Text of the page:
We serve glass- and glazing companies and construction and renovation companies throughout Finland as a wholesaler of floatglass and glass fittings and as a processor of flatglass products. We also supply building glass such as tempered glass, railing glass, glass walls, etc., as well as furniture and mirror glass for furniture suppliers. All glass accessories also from us; hinges, handrail fittings, mounting rails, etc. Complete set from one place!
In our production we have the capability to process glass by conventional glass-cutting and waterjet-cutting. Edge polishing is done with straight- or shape-edge polishing machines. At the end of the production, glasses are washed and visually inspected against a lighting module which is mounted on the vertical washing machine. With waterjet we can cut also other materials, such as steel, stone, tiles, etc. Additionally, we have a chemical tempering oven, in which we can temper extremely small and thin glasses, without optical distortion of the glass and to reach higher durability than with heat tempering.
We are able to deliver all glass sub-products in precision machined and ready-to-install elements. Also specially glasses such as anti-reflections, borosilicate and aluminosilicate glasses.
With all of the above taken into consideration, we believe we have the most comprehensive range of flatglass-related products and services in Finland, possibly even Scandinavia.
We are happy to serve you also in English!
Chemically strengthened glass is a type of glass that has increased strength as a result of a postproduction chemical process. When broken, it still shatters in long pointed splinters similar to float glass. For this reason, it is not considered a safety glass and must be laminated if a safety glass is required. However, chemically strengthened glass is typically six to eight times the strength of float glass.
The glass is chemically strengthened by a surface finishing process. Glass is submersed in a bath containing a potassium salt (typically potassium nitrate) at 300 °C (572 °F). This causes sodium ions in the glass surface to be replaced by potassium ions from the bath solution.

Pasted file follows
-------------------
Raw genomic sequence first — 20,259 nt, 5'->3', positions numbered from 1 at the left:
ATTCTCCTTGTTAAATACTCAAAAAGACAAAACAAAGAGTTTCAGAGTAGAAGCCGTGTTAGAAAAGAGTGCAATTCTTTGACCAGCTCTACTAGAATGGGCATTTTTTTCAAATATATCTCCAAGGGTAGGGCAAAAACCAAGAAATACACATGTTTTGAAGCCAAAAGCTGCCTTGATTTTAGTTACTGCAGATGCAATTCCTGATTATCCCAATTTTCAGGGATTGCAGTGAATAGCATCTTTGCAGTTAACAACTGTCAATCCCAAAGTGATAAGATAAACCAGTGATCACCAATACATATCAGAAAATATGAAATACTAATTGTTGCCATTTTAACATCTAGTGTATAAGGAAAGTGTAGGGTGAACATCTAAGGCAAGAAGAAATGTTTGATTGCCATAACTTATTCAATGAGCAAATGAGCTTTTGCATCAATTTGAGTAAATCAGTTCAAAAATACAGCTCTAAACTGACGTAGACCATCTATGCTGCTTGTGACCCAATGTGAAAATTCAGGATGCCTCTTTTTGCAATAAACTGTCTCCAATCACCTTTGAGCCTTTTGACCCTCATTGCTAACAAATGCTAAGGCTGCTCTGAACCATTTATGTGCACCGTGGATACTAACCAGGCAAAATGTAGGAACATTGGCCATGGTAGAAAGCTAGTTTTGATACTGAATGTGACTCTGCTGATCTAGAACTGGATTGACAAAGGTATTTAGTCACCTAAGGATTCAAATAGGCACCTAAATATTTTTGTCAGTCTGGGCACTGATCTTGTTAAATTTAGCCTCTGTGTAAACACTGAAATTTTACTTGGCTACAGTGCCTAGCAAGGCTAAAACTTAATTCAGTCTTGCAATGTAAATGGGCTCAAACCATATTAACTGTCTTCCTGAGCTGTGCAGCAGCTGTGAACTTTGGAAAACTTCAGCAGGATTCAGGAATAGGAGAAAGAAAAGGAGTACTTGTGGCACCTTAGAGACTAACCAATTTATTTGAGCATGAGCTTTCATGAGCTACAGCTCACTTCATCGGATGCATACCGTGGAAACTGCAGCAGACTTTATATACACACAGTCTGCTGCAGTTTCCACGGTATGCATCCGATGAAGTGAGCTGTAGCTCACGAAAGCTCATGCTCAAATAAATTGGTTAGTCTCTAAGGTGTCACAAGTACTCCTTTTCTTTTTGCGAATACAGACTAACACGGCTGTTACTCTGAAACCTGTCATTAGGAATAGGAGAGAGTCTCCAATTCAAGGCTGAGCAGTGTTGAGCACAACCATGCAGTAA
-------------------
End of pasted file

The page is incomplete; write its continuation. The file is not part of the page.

These potassium ions are larger than the sodium ions and therefore wedge into the gaps left by the smaller sodium ions when they migrate to the potassium nitrate solution. This replacement of ions causes the surface of the glass to be in a state of compression and the core in compensating tension.
The surface compression of chemically strengthened glass may reach up to 690 MPa.
The strengthening mechanism depends on the fact that the compressive strength of glass is significantly higher than its tensile strength. With both surfaces of the glass already in compression, it takes a certain amount of bending before one of the surfaces can even go into tension.
More bending is required to reach the tensile strength. The other surface simply experiences more and more compressive stress. But since the compressive strength is so much larger, no compressive failure is experienced.
There also exists a more advanced two-stage process for making chemically strengthened glass, in which the glass article is first immersed in a sodium nitrate bath at 450°C (842°F), which enriches the surface with sodium ions. This leaves more sodium ions on the glass for the immersion in potassium nitrate to replace with potassium ions. In this way, the use of a sodium nitrate bath increases the potential for surface compression in the finished article.
Chemical strengthening results in a strengthening similar to toughened glass. However, the process does not use extreme variations of temperature and therefore chemically strengthened glass has little or no bow or warp, optical distortion or strain pattern. This differs from toughened glass, in which slender pieces can be significantly bowed.
Also unlike toughened glass, chemically strengthened glass may be cut after strengthening, but loses its added strength within the region of approximately 20 mm of the cut. Similarly, when the surface of chemically strengthened glass is deeply scratched, this area loses its additional strength.
Another negative of chemically strengthened glass is the added cost. While tempered glass can be made cheaply through the fabrication process, chemically strengthened glass has a much more expensive route to the market. These costs make the product prohibitive for use in many applications. However chemical tempering is only possibility in strengthening of thin and/or very small glass. For ex. cell phone glasses.
Bigger pieces of chemically strengthened glass was used for ex. for the TGV train windshields. Autocar industry is as well strongly interested in chemically strengthened windshields.
Verkkosivumme käyttää evästeitä saadaksesi parhaan käyttökokemuksen. Jatkaessasi sivuston käyttöä hyväksyt evästeet. Lue lisää